While there weren’t too many iterations, there was long lag times, unfortunately, on both the development and design sides. As I was tightening up code, and implementing features, I was also working on client projects, which take precedence. Ben was in the same situation, working some freelance gigs and helping me on his free time. So a 1 month project turned into a 2 month slog. Finally, on April 11th, I submitted the app.

On the evening of April 18th, the app was reviewed and approved by Apple to get on the App Store. Keep in mind this was a small side project, so no marketing was done (and the numbers support that). So what are the current numbers? At this point there are only two days worth of data, so not much can be gleamed from it, other than the numbers will most likely keep shrinking :)

So far in 2 days, Jigsaw Master+ has gotten 1,614 downloads. It’s a free game, with ads and options (via IAP) to upgrade to the Pro version, which allows you to pick some of the larger puzzle piece options (up to 400 pieces), use your photo roll or take a picture with your camera to use as the puzzle image, gives you 15 new photos, and removes all the ads. There are also photo packs available for IAP which contain high-resolution images to use as your puzzles.

So far, those downloads have led to revenue of $84.94. The first day, there were 1,108 downloads and revenue of $46 and yesterday it was 503 downloads for revenue of $38.94. There were 3 downloads that came in that Thursday night, most likely from Australian or New Zealand app stores, that got the release first.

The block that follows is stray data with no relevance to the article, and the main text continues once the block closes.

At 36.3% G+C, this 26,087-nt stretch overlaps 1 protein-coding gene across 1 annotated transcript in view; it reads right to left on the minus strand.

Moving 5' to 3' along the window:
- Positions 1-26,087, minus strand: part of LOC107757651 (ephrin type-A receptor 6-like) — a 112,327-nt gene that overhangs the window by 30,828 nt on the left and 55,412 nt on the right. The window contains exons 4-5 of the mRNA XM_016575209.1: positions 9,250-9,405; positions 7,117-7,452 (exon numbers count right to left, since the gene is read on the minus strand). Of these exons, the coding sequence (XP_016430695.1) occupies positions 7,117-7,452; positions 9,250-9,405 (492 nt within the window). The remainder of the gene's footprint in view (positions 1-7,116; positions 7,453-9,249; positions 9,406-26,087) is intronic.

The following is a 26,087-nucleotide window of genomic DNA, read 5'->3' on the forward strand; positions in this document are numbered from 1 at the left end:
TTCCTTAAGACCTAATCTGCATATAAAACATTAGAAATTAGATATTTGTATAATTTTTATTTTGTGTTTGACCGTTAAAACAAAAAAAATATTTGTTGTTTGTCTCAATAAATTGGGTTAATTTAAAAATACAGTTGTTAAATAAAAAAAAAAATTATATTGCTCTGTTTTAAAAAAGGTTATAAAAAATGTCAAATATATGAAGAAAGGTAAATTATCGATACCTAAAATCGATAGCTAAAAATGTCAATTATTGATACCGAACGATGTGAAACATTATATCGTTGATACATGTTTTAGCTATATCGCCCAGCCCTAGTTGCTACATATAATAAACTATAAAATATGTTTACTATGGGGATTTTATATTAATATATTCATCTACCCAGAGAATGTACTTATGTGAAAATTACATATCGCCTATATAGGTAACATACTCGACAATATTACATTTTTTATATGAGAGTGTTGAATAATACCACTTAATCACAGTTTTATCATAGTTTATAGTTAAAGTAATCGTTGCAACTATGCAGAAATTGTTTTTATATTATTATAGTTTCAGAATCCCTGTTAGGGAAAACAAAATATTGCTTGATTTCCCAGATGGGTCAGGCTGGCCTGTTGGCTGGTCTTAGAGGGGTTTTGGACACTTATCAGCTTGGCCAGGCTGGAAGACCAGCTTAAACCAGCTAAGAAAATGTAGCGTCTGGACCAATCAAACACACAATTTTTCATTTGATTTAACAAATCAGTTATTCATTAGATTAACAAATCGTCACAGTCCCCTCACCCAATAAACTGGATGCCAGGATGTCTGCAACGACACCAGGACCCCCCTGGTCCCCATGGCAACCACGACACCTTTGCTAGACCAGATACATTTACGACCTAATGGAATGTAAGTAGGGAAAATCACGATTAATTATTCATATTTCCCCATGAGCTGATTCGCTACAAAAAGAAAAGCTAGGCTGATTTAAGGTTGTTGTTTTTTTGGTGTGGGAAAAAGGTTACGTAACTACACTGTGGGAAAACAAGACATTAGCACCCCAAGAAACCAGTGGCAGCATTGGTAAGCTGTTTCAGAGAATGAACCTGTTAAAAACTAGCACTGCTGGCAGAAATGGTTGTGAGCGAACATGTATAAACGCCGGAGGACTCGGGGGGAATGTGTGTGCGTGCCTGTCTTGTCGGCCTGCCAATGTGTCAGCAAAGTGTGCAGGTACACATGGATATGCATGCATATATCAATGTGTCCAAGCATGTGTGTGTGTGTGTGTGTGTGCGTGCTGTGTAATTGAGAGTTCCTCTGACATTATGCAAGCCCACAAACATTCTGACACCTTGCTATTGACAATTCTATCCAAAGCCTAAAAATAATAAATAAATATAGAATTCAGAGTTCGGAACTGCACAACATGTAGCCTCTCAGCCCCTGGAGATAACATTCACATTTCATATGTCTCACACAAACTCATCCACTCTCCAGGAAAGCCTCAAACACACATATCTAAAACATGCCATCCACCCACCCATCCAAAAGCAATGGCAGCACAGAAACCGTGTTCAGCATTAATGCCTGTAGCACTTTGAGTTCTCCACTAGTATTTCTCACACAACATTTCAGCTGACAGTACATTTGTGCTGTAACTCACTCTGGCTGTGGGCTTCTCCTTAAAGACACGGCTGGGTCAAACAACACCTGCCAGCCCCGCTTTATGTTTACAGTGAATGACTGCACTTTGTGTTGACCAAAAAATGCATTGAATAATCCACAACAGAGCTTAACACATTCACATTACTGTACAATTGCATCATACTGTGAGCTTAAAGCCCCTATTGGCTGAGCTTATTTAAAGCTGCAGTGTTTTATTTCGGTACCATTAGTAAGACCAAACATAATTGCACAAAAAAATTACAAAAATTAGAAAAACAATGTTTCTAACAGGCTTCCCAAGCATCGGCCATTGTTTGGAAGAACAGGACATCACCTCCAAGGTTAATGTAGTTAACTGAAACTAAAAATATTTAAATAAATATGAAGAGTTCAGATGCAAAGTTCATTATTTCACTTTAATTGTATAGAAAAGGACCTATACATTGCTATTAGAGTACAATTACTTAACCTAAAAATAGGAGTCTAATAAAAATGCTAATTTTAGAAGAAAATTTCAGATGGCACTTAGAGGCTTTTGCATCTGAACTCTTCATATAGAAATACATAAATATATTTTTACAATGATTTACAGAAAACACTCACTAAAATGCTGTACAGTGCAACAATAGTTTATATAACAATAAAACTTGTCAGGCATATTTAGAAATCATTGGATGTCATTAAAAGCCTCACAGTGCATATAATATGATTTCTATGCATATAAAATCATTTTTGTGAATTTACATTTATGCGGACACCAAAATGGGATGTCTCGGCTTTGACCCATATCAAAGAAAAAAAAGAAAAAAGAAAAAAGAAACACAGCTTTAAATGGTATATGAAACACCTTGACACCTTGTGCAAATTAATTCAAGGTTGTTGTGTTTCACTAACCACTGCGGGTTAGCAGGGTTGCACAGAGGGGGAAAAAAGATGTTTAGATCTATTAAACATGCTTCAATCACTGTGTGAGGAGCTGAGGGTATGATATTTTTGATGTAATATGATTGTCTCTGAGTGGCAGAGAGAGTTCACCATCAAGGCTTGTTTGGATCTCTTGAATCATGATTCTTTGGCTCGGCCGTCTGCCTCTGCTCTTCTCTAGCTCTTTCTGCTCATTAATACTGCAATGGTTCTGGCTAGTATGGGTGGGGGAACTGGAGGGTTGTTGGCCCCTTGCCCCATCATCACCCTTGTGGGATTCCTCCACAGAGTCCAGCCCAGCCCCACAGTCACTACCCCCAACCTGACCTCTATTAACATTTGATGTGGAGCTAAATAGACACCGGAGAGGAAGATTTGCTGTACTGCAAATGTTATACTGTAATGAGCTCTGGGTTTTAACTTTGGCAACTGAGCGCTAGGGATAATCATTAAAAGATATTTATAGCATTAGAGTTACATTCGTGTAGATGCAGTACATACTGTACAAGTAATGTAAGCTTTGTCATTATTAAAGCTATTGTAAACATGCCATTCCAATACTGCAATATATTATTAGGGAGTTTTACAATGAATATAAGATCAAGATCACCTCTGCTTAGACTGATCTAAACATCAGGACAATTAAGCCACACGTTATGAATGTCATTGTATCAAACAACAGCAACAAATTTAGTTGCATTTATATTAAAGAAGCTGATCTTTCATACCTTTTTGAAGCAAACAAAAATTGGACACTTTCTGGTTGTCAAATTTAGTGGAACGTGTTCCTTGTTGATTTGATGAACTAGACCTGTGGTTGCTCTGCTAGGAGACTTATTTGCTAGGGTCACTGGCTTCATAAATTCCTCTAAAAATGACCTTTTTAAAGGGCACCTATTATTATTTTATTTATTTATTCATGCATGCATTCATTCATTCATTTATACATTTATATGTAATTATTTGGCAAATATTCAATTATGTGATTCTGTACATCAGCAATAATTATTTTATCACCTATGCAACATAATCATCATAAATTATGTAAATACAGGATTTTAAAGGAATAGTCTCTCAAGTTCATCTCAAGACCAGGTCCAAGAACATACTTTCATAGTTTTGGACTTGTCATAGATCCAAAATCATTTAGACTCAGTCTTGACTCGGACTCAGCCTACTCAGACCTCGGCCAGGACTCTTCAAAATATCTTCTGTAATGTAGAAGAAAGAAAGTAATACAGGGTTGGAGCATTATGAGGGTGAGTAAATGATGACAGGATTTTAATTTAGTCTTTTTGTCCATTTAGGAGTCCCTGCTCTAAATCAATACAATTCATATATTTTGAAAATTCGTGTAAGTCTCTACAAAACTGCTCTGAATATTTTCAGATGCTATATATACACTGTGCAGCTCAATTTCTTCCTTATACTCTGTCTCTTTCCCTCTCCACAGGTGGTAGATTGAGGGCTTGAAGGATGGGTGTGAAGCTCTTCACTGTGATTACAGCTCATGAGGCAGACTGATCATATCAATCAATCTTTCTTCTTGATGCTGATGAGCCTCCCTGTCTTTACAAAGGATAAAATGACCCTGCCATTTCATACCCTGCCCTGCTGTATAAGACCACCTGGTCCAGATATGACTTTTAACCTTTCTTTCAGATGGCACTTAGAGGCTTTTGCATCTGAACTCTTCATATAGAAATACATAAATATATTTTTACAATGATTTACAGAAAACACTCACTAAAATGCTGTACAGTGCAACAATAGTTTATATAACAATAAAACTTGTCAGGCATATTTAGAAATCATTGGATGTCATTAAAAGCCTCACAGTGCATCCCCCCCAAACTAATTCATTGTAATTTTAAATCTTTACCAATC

Certainly not encouraging numbers, but I wasn’t really expecting much to begin with. Still, this was a fun project, and I got to mess around with some stuff I hadn’t before which I will be using in future projects. I am also working on an update, as well as 5-6 new art packs that will be getting pushed out in the next couple of weeks.

I’ll look to update this once more time passes and the data is better.

[Update 4/26/13] So now a whole week has passed, so here’s the current chart (including numbers):

Screen Shot 2013-04-26 at 10.12.05 AM

So the totals for the week (well, almost week, I think today’s sales would complete the week) are:

Downloads: 2,756

Profit via IAP: $162.38

Returns/Refunds: 3

There’s also ads in the app, so here are the numbers on those:

AdMob revenue: $19.23

Chartboost: $11.74

I’m working on some improvement updates to the app, and have a few more art packs that I will release in the coming days as well. I don’t believe they’ll impact the numbers, but it will certainly make the product better.

As always, if you want to get in touch, I can be reached on Twitter at @AbovegroundDan, dan at aboveground, or for business inquiries, info at aboveground.

Last word: Support indie devs. There’s very few that make any money on the App Store, and its usually the big companies with deep pockets that are garnering all the profits. If it weren’t for consulting work, I’d be broke if I had to rely on App Store profits.